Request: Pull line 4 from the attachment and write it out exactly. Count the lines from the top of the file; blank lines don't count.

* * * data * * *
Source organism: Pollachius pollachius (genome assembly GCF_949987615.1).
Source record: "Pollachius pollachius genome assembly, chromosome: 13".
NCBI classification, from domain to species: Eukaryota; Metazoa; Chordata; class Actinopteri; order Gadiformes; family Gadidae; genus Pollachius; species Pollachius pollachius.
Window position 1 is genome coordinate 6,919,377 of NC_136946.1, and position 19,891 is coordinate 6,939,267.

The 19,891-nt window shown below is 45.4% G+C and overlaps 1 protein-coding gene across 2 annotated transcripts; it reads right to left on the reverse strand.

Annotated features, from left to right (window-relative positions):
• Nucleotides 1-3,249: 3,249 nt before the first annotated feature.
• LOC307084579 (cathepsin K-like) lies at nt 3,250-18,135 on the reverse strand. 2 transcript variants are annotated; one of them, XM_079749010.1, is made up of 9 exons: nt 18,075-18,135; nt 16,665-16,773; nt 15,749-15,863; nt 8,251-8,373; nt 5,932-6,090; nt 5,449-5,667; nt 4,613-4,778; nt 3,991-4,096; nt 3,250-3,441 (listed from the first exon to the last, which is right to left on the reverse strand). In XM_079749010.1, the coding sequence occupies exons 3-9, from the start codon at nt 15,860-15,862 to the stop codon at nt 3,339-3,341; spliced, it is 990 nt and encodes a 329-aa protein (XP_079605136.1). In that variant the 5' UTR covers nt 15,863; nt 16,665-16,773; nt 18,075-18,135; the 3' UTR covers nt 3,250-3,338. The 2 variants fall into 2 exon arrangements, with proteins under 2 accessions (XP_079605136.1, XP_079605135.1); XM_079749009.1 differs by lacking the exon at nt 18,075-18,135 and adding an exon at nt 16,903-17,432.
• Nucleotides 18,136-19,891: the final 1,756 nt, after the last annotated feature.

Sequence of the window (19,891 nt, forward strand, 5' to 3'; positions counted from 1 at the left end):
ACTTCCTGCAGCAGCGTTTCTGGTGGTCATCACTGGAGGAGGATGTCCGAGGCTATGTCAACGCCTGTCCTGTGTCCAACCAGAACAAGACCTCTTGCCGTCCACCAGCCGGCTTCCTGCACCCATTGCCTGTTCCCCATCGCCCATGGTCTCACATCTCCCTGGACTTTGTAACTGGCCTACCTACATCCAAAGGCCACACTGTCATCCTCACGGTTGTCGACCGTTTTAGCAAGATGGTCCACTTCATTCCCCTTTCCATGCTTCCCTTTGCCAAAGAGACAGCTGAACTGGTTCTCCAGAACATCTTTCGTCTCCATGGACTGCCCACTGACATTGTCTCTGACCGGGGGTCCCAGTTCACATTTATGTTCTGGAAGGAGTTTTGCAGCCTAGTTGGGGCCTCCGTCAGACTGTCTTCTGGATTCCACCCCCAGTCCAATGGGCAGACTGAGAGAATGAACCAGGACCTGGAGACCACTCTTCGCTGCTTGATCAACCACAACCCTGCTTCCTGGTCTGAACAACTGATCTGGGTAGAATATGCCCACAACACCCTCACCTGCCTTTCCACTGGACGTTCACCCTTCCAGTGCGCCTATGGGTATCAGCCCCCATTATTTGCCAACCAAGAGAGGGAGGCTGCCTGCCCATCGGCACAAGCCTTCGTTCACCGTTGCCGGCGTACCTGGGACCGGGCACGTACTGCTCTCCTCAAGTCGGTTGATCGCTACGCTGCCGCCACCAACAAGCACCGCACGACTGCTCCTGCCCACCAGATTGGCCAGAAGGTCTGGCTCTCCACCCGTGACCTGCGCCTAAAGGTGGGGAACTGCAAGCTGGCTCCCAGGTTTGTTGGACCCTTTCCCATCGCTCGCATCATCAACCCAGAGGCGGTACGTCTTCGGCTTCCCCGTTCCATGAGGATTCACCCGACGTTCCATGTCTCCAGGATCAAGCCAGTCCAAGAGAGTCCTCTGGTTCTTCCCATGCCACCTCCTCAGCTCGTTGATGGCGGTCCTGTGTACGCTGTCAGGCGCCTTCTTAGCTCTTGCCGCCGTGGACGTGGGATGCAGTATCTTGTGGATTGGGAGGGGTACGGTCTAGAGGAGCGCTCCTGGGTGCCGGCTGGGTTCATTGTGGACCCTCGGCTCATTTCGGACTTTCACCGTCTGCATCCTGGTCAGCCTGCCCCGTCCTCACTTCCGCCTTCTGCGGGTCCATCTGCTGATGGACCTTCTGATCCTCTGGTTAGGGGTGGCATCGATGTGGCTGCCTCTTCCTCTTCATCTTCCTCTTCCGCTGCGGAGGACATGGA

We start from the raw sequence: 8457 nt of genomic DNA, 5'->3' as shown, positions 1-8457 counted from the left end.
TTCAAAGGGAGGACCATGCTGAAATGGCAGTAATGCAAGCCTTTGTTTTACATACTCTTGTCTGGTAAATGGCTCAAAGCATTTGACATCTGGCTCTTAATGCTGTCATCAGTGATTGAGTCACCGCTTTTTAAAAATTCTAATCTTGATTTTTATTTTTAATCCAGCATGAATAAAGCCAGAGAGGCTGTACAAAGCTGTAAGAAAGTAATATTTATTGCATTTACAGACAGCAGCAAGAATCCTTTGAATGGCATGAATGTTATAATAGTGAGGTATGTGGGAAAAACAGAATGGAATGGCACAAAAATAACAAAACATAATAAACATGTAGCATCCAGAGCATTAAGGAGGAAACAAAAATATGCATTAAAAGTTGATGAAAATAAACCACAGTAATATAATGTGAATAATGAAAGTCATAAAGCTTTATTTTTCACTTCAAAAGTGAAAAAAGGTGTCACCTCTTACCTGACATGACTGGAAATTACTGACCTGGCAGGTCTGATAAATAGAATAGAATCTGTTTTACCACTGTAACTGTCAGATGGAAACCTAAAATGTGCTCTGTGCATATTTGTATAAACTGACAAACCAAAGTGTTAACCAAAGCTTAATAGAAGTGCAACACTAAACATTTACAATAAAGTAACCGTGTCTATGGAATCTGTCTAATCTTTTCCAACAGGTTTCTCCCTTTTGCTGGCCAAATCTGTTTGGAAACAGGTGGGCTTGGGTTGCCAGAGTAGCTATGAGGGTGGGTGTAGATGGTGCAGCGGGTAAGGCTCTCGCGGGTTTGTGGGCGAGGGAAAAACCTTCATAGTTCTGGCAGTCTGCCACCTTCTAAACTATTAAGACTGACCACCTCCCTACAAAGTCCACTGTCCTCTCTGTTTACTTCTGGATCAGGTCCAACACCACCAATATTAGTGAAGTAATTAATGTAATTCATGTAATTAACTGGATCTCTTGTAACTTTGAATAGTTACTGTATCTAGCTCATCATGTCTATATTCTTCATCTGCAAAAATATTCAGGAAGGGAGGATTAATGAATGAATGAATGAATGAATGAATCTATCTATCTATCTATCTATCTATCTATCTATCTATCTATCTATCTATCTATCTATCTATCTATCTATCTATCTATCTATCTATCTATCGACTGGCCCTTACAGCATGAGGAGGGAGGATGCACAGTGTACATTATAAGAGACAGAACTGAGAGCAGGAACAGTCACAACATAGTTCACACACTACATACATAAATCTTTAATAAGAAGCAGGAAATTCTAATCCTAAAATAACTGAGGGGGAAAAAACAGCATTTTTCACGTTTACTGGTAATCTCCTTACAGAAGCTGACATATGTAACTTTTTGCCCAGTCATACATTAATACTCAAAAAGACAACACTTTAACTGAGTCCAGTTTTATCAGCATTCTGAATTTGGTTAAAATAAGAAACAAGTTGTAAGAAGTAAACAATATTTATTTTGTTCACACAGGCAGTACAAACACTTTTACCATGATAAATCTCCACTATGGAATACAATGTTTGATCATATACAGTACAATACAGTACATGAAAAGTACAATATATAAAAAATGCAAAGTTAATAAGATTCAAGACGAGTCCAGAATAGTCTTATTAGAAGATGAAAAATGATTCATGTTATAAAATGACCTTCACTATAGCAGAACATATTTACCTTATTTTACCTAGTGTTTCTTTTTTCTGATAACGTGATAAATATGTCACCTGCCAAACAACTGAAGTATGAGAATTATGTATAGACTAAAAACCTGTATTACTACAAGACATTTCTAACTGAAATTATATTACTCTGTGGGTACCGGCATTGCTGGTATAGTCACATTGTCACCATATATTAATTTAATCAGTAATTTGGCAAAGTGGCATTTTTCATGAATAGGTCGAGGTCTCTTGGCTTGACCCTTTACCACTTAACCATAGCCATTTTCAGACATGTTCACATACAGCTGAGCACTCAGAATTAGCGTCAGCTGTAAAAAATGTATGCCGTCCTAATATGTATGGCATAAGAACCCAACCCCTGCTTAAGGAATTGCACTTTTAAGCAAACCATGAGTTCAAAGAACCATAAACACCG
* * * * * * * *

Window position 1 is genome coordinate 6,919,377 of NC_136946.1, and position 19,891 is coordinate 6,939,267.